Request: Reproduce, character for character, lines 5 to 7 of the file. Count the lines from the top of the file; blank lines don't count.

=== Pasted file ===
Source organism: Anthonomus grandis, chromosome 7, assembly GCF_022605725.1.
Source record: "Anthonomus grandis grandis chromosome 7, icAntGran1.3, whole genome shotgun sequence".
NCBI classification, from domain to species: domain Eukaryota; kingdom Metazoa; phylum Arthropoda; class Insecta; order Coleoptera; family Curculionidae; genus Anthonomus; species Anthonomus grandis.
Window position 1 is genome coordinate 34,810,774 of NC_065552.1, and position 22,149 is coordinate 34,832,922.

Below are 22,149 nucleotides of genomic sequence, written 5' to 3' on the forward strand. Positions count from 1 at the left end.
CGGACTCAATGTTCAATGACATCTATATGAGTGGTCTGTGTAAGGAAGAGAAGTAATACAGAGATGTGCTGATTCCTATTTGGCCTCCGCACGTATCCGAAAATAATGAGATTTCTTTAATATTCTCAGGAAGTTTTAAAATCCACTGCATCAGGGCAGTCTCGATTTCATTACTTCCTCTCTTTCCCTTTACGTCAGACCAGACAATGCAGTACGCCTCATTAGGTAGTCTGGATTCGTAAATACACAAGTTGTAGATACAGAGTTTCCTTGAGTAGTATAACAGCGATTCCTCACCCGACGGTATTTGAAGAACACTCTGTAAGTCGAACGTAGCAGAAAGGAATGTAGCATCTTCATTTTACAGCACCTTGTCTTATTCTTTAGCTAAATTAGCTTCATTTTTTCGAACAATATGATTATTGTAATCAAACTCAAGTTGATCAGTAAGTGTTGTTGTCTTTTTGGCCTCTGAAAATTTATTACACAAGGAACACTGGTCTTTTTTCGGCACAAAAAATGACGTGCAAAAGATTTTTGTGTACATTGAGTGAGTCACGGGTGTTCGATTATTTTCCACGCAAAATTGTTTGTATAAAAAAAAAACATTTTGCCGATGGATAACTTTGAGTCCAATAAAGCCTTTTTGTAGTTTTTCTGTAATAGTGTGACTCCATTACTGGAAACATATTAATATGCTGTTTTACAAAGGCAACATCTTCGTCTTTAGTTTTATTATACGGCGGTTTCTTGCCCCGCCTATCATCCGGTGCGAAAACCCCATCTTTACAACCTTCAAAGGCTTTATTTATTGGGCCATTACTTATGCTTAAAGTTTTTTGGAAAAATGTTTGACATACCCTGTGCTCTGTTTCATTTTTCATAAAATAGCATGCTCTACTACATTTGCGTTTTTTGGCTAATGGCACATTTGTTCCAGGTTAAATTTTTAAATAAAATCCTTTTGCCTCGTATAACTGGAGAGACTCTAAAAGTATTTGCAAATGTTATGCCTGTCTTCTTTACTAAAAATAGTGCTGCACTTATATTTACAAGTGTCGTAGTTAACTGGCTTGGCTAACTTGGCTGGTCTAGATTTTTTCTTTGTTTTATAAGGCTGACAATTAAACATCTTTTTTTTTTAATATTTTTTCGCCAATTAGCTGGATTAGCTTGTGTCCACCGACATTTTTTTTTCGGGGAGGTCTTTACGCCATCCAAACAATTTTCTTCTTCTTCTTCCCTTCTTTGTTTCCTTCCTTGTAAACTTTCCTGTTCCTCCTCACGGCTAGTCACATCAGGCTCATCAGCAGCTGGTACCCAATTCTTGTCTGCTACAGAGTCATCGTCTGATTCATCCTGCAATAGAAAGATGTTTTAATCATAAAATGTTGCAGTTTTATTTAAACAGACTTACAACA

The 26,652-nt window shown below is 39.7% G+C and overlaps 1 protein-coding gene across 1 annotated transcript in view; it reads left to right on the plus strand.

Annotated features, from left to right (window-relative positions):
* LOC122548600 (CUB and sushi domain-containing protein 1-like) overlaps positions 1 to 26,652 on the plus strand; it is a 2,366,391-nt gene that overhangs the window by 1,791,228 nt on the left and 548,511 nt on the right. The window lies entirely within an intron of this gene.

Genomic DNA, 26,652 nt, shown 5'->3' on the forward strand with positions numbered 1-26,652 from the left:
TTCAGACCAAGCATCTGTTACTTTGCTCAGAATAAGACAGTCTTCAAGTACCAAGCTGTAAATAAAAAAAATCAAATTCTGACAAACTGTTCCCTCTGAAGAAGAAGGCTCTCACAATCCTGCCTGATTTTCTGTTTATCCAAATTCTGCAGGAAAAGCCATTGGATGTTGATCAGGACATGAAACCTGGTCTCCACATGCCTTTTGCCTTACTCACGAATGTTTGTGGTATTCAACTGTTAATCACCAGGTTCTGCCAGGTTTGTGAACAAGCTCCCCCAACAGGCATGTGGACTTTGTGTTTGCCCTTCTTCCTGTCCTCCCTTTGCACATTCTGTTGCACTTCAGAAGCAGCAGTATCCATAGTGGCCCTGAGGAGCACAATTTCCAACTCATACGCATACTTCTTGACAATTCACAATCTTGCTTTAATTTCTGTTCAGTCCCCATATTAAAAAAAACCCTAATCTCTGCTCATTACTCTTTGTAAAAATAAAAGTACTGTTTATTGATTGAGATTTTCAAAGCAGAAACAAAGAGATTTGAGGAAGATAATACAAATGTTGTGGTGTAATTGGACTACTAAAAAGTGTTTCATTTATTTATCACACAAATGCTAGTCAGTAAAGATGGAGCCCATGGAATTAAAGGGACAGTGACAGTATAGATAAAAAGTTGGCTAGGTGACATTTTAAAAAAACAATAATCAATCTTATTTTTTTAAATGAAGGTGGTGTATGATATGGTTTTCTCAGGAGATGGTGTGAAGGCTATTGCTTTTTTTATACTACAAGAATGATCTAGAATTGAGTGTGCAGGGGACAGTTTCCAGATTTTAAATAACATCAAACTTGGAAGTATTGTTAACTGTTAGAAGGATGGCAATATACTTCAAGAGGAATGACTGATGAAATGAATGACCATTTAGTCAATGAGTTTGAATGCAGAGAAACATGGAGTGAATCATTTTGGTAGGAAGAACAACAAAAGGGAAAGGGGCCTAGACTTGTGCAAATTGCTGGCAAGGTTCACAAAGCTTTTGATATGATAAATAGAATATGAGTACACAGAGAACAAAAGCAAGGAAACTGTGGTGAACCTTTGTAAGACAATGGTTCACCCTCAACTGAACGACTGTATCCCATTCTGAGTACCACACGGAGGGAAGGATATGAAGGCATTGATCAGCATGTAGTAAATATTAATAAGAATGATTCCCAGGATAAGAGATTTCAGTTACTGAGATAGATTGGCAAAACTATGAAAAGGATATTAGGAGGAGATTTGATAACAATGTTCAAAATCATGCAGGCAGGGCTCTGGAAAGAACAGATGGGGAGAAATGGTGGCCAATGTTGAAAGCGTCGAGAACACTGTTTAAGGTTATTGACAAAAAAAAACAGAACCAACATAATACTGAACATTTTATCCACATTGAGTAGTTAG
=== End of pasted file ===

Below are 22,149 nucleotides of genomic sequence, written 5' to 3' on the forward strand. Positions count from 1 at the left end.
CGGACTCAATGTTCAATGACATCTATATGAGTGGTCTGTGTAAGGAAGAGAAGTAATACAGAGATGTGCTGATTCCTATTTGGCCTCCGCACGTATCCGAAAATAATGAGATTTCTTTAATATTCTCAGGAAGTTTTAAAATCCACTGCATCAGGGCAGTCTCGATTTCATTACTTCCTCTCTTTCCCTTTACGTCAGACCAGACAATGCAGTACGCCTCATTAGGTAGTCTGGATTCGTAAATACACAAGTTGTAGATACAGAGTTTCCTTGAGTAGTATAACAGCGATTCCTCACCCGACGGTATTTGAAGAACACTCTGTAAGTCGAACGTAGCAGAAAGGAATGTAGCATCTTCATTTTACAGCACCTTGTCTTATTCTTTAGCTAAATTAGCTTCATTTTTTCGAACAATATGATTATTGTAATCAAACTCAAGTTGATCAGTAAGTGTTGTTGTCTTTTTGGCCTCTGAAAATTTATTACACAAGGAACACTGGTCTTTTTTCGGCACAAAAAATGACGTGCAAAAGATTTTTGTGTACATTGAGTGAGTCACGGGTGTTCGATTATTTTCCACGCAAAATTGTTTGTATAAAAAAAAAACATTTTGCCGATGGATAACTTTGAGTCCAATAAAGCCTTTTTGTAGTTTTTCTGTAATAGTGTGACTCCATTACTGGAAACATATTAATATGCTGTTTTACAAAGGCAACATCTTCGTCTTTAGTTTTATTATACGGCGGTTTCTTGCCCCGCCTATCATCCGGTGCGAAAACCCCATCTTTACAACCTTCAAAGGCTTTATTTATTGGGCCATTACTTATGCTTAAAGTTTTTTGGAAAAATGTTTGACATACCCTGTGCTCTGTTTCATTTTTCATAAAATAGCATGCTCTACTACATTTGCGTTTTTTGGCTAATGGCACATTTGTTCCAGGTTAAATTTTTAAATAAAATCCTTTTGCCTCGTATAACTGGAGAGACTCTAAAAGTATTTGCAAATGTTATGCCTGTCTTCTTTACTAAAAATAGTGCTGCACTTATATTTACAAGTGTCGTAGTTAACTGGCTTGGCTAACTTGGCTGGTCTAGATTTTTTCTTTGTTTTATAAGGCTGACAATTAAACATCTTTTTTTTTTAATATTTTTTCGCCAATTAGCTGGATTAGCTTGTGTCCACCGACATTTTTTTTTCGGGGAGGTCTTTACGCCATCCAAACAATTTTCTTCTTCTTCTTCCCTTCTTTGTTTCCTTCCTTGTAAACTTTCCTGTTCCTCCTCACGGCTAGTCACATCAGGCTCATCAGCAGCTGGTACCCAATTCTTGTCTGCTACAGAGTCATCGTCTGATTCATCCTGCAATAGAAAGATGTTTTAATCATAAAATGTTGCAGTTTTATTTAAACAGACTTACAACA

The 26,652-nt window shown below is 39.7% G+C and overlaps 1 protein-coding gene across 1 annotated transcript in view; it reads left to right on the plus strand.